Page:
More than 10% of British adults do not think that having sex with someone who is asleep or too drunk for consent constitutes rape, according to the results of a new "alarming" survey.
The End Violence Against Women (EVAW) campaign group said the results of the YouGov survey were proof that the company "did not respond to the request for help" suggested by the #MeToo campaign.
Of the nearly 4,000 people who took part in the survey, one-third claimed that it would not be rape if there had been no sexual violence, while 21% of women surveyed said that it would not generally be considered a rape if the victim flirted on a date – even if he had not explicitly consented to sex.
The report also reveals:
:: 11% said that more sexual partners have a woman, the less damage they will suffer from an attack
:: 24% said that non-consensual sex within a long-term relationship was not rape
:: 89% said it would not be rape to have sex with someone asleep or too drunk to agree
:: 33% of men think that a woman can not change her mind after sex begins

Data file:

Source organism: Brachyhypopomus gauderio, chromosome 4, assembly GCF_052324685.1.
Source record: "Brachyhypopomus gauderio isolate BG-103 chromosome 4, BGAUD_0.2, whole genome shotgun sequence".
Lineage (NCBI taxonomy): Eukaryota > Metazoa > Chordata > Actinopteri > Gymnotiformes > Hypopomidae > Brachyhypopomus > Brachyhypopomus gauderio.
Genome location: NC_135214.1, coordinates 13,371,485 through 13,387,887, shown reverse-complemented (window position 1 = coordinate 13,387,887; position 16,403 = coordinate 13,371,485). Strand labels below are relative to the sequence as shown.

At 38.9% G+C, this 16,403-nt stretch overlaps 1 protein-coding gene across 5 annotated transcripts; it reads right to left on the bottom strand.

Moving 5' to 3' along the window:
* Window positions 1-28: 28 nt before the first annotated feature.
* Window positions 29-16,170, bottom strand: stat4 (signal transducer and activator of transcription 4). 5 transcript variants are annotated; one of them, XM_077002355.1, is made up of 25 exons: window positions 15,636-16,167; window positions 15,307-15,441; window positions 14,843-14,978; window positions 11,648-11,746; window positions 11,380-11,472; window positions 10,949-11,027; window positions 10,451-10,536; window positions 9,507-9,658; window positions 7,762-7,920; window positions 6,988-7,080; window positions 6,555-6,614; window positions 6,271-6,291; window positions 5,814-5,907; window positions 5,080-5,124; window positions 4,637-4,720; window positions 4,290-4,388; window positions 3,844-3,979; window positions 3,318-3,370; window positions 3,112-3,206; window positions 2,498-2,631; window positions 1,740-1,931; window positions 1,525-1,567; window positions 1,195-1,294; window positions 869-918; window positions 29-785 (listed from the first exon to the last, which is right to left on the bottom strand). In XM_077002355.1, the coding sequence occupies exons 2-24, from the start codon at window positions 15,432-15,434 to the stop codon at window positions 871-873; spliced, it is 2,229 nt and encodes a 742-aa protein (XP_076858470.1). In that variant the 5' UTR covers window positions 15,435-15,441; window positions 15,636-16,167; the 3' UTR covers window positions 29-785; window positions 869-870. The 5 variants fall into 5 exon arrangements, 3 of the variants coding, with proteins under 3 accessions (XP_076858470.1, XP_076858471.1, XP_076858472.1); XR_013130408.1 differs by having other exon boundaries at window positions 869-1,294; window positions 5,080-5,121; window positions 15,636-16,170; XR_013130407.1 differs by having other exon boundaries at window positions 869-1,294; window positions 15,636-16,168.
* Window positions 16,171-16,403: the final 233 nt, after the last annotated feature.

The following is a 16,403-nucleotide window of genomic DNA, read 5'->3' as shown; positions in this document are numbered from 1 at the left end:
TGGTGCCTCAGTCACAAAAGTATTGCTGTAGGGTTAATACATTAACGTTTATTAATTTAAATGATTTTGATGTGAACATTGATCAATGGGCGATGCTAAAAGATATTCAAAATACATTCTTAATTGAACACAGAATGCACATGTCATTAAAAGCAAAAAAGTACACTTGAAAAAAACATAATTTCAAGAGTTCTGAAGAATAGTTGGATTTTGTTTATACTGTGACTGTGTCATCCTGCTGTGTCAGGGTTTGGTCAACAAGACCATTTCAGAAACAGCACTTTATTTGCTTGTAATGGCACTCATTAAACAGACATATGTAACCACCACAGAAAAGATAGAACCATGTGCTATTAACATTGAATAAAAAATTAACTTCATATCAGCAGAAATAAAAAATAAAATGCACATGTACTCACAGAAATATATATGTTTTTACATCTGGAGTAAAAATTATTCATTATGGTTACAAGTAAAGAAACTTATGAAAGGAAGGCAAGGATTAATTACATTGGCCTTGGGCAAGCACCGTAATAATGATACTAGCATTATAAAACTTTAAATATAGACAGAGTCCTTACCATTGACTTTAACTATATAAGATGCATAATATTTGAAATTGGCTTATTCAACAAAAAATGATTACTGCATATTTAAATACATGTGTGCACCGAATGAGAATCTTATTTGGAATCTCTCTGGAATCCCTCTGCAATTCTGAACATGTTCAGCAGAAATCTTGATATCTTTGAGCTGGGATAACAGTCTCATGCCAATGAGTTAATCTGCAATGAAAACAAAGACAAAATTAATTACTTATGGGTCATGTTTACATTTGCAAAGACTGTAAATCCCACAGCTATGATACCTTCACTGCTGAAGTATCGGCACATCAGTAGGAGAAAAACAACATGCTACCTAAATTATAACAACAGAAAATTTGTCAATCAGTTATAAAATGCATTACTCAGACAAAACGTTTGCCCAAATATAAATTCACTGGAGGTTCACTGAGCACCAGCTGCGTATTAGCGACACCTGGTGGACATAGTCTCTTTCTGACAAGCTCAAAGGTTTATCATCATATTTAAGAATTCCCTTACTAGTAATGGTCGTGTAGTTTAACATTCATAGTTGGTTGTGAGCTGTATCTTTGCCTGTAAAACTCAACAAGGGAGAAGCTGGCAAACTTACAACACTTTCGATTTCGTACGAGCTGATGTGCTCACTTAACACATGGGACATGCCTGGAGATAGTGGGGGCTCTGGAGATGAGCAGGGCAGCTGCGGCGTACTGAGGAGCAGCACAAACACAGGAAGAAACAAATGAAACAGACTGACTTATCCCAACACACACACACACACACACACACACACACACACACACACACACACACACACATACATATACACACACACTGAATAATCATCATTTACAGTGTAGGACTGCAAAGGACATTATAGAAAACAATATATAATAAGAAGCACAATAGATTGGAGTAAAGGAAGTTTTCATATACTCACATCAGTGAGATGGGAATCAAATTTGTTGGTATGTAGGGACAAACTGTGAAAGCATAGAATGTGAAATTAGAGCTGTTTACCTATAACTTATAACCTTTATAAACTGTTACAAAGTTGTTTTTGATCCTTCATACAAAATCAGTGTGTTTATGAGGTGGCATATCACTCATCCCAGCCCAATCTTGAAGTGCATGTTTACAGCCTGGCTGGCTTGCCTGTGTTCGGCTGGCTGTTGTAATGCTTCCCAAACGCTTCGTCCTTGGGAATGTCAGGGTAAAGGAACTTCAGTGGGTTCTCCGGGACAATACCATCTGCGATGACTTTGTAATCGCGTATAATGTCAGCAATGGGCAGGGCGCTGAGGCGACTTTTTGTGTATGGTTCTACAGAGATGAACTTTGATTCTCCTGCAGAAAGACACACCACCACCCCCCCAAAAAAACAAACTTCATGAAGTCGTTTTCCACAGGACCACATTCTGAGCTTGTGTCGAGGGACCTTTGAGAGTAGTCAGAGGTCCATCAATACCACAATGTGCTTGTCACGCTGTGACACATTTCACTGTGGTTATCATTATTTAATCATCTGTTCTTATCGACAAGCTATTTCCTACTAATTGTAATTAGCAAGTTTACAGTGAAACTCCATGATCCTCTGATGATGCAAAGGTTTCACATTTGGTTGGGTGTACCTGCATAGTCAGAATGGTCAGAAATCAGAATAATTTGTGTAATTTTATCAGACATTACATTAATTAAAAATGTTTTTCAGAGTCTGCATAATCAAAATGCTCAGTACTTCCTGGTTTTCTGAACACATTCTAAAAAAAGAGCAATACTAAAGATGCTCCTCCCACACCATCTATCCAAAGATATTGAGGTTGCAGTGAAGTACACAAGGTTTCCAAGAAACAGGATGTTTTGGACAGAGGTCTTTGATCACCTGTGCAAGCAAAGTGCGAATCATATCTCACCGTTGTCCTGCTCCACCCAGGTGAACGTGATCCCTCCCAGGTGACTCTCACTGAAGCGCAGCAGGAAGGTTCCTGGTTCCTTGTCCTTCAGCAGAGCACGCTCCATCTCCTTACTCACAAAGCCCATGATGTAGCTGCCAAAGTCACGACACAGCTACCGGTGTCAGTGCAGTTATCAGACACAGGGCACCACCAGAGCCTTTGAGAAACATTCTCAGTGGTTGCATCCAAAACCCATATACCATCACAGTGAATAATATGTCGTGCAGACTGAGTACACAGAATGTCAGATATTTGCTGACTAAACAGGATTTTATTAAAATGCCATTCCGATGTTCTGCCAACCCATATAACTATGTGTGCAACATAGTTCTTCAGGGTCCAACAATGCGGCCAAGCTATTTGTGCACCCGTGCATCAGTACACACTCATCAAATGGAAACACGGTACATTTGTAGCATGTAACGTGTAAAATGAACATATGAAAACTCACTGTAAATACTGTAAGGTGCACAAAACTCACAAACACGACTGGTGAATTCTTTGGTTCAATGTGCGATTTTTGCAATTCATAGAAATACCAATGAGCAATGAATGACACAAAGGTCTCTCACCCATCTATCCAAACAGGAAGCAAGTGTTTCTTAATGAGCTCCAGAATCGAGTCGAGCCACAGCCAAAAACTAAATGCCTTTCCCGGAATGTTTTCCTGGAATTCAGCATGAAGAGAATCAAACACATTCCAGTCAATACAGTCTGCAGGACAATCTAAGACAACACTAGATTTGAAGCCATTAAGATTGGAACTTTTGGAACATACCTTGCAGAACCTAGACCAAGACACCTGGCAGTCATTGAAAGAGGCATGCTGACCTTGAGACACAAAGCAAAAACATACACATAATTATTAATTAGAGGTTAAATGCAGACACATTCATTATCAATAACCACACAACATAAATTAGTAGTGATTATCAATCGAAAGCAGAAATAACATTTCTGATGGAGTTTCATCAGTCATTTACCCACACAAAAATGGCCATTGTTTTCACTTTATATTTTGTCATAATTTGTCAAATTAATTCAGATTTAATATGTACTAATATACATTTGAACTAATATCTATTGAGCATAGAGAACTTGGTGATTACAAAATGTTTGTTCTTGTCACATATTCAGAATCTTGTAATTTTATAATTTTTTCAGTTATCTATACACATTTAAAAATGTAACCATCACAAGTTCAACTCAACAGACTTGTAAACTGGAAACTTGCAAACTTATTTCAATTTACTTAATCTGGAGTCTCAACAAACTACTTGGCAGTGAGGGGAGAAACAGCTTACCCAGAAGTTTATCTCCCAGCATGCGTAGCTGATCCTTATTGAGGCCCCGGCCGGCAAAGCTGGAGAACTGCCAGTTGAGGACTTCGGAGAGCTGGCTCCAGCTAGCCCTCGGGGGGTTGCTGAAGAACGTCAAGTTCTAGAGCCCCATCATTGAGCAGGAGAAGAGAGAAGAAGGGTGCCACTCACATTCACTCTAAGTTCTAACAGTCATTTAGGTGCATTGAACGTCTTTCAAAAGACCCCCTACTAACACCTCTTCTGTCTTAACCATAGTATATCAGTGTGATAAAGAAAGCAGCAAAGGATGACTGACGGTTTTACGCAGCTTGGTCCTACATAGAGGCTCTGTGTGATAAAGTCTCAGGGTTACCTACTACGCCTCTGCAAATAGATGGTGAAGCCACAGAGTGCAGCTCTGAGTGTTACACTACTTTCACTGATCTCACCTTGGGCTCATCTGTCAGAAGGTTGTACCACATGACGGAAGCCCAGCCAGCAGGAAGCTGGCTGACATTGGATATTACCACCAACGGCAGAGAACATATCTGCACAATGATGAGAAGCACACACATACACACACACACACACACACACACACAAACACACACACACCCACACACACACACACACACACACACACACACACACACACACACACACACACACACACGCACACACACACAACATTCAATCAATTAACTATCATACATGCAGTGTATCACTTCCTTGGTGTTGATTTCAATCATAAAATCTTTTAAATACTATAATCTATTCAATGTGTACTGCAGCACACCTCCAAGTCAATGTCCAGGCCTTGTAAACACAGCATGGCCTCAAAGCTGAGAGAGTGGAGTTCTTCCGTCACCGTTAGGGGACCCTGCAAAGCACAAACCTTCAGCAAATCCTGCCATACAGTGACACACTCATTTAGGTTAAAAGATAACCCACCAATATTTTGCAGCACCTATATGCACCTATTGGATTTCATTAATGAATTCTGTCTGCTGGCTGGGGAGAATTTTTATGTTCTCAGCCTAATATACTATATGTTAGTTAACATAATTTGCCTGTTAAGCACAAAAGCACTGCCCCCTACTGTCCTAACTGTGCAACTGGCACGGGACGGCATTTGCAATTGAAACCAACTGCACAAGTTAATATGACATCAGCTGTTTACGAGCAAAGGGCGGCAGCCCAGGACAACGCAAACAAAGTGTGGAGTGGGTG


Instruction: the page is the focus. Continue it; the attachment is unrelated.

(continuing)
EVAW co-director Rachel Krys described the results as "troubling".
"These figures are alarming because they show that a huge proportion of UK adults, who make juries in rape trials, are still unclear about what rape is," he said.
"# MeToo shed light on the scale of sexual violence, and more and more women seek justice.
"And yet, as a society, we do not respond to this request for help, and this year the number of cases brought by the police and the courts has decreased".
Mrs. Krys is among the activists calling for an independent review of how the police and the courts face rape in light of the recent figures published by the Crown Prosecution Service.
The Violence Against Women And Girls report in September showed a 23.1% decline in the number of defendants accused of rape in 2017-18 compared to the previous year.
Mrs. Krys said rape survivors must be guaranteed, in addition to practical and legal help, whenever they decide to report the attacks to the police.
Last month, there there were protests throughout the island of ireland after a defense attorney used the alleged choice of underwear from a rape victim to suggest that he consent to sex. The accused was later acquitted